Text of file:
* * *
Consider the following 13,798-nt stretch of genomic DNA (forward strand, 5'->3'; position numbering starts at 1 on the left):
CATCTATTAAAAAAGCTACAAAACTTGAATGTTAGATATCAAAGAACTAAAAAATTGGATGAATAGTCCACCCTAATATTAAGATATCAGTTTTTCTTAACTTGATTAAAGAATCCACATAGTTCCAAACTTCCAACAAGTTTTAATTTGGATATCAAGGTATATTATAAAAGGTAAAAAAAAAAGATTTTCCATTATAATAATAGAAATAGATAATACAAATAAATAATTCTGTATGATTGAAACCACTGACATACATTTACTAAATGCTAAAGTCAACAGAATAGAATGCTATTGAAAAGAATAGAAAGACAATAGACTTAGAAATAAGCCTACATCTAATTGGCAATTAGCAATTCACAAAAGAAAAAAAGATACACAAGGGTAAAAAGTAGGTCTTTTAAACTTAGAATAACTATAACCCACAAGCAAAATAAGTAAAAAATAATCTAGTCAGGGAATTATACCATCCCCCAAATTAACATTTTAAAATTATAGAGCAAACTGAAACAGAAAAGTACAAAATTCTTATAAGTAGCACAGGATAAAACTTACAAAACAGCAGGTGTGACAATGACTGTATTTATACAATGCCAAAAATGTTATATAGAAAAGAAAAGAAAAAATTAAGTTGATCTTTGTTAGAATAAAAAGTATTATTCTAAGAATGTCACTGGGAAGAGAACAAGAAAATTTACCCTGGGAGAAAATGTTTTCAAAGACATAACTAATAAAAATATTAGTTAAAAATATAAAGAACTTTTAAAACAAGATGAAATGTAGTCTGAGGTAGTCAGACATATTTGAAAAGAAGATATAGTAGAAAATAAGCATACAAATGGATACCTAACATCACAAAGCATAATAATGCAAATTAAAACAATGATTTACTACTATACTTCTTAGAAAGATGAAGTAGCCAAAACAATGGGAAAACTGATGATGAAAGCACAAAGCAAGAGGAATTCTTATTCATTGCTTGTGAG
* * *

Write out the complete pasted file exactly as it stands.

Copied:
Consider the following 13,798-nt stretch of genomic DNA (forward strand, 5'->3'; position numbering starts at 1 on the left):
CATCTATTAAAAAAGCTACAAAACTTGAATGTTAGATATCAAAGAACTAAAAAATTGGATGAATAGTCCACCCTAATATTAAGATATCAGTTTTTCTTAACTTGATTAAAGAATCCACATAGTTCCAAACTTCCAACAAGTTTTAATTTGGATATCAAGGTATATTATAAAAGGTAAAAAAAAAAGATTTTCCATTATAATAATAGAAATAGATAATACAAATAAATAATTCTGTATGATTGAAACCACTGACATACATTTACTAAATGCTAAAGTCAACAGAATAGAATGCTATTGAAAAGAATAGAAAGACAATAGACTTAGAAATAAGCCTACATCTAATTGGCAATTAGCAATTCACAAAAGAAAAAAAGATACACAAGGGTAAAAAGTAGGTCTTTTAAACTTAGAATAACTATAACCCACAAGCAAAATAAGTAAAAAATAATCTAGTCAGGGAATTATACCATCCCCCAAATTAACATTTTAAAATTATAGAGCAAACTGAAACAGAAAAGTACAAAATTCTTATAAGTAGCACAGGATAAAACTTACAAAACAGCAGGTGTGACAATGACTGTATTTATACAATGCCAAAAATGTTATATAGAAAAGAAAAGAAAAAATTAAGTTGATCTTTGTTAGAATAAAAAGTATTATTCTAAGAATGTCACTGGGAAGAGAACAAGAAAATTTACCCTGGGAGAAAATGTTTTCAAAGACATAACTAATAAAAATATTAGTTAAAAATATAAAGAACTTTTAAAACAAGATGAAATGTAGTCTGAGGTAGTCAGACATATTTGAAAAGAAGATATAGTAGAAAATAAGCATACAAATGGATACCTAACATCACAAAGCATAATAATGCAAATTAAAACAATGATTTACTACTATACTTCTTAGAAAGATGAAGTAGCCAAAACAATGGGAAAACTGATGATGAAAGCACAAAGCAAGAGGAATTCTTATTCATTGCTTGTGAG